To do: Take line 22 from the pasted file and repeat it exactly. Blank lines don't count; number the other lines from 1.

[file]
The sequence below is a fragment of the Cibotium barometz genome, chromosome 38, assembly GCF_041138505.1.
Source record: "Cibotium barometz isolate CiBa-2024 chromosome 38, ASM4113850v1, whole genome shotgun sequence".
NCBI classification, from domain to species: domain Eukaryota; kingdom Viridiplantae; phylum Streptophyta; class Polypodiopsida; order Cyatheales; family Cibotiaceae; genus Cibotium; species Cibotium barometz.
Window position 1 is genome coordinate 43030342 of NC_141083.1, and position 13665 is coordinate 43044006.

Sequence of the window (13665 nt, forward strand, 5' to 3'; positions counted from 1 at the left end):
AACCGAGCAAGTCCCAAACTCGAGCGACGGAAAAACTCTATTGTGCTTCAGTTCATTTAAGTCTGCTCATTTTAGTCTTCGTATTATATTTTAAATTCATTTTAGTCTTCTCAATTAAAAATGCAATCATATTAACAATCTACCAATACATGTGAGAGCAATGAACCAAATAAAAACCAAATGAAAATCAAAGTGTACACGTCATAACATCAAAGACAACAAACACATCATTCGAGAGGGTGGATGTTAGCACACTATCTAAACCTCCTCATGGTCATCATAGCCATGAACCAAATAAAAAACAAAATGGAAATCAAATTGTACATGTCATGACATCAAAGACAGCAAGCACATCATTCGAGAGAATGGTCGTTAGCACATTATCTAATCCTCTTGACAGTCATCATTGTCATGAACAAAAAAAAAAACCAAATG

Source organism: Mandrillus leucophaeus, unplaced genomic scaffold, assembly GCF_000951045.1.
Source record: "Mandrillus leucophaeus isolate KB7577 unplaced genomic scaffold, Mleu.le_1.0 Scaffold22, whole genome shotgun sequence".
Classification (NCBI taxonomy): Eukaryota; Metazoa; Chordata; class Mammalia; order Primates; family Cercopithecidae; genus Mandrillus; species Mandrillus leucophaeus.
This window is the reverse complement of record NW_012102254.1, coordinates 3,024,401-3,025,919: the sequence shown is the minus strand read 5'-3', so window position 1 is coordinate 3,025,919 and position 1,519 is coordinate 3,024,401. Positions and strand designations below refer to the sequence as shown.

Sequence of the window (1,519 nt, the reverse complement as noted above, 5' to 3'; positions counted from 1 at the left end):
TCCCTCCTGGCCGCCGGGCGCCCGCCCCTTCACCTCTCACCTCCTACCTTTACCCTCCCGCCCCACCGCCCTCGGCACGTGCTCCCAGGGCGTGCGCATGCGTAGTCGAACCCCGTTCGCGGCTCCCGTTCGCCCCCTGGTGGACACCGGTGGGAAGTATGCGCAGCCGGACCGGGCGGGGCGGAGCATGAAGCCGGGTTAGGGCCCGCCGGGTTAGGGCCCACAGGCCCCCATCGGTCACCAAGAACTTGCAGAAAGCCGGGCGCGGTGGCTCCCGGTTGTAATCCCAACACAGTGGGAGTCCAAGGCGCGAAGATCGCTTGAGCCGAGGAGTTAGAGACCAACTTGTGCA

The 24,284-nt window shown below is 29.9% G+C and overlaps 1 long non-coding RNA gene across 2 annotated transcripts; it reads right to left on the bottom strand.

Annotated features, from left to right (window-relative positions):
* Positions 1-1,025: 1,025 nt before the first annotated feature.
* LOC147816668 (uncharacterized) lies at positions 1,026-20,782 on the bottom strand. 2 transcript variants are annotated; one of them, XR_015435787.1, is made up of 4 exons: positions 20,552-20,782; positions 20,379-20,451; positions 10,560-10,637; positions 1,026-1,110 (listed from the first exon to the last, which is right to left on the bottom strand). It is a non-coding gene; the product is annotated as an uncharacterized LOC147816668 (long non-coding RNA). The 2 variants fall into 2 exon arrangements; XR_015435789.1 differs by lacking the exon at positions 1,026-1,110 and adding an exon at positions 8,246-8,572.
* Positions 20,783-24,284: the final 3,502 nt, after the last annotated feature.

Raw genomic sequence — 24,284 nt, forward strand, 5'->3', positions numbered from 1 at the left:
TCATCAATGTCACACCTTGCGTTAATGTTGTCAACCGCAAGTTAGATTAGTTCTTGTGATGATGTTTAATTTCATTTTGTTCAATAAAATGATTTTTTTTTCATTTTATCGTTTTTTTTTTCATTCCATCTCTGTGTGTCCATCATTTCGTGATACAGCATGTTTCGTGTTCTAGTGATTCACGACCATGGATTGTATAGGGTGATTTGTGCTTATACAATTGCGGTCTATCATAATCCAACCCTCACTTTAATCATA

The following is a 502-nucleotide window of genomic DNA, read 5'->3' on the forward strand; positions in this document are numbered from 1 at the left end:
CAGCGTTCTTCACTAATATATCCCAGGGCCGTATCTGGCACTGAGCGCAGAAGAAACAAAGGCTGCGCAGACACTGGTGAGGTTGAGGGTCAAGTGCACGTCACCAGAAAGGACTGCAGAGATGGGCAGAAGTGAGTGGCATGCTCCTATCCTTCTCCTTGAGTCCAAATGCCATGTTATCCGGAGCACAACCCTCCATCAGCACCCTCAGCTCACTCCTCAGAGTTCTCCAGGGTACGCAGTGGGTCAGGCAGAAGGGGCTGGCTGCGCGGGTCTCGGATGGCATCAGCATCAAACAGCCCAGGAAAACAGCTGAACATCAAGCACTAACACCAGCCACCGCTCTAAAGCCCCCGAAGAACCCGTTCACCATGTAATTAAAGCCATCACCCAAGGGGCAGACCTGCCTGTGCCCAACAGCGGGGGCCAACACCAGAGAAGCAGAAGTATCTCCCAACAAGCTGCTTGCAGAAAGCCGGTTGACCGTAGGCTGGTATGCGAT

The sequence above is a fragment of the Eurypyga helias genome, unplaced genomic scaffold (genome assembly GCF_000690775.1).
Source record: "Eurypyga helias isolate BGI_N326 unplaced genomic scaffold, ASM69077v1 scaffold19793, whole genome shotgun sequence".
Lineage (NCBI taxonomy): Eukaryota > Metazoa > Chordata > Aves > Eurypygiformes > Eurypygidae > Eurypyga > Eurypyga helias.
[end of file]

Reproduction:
The sequence above is a fragment of the Eurypyga helias genome, unplaced genomic scaffold (genome assembly GCF_000690775.1).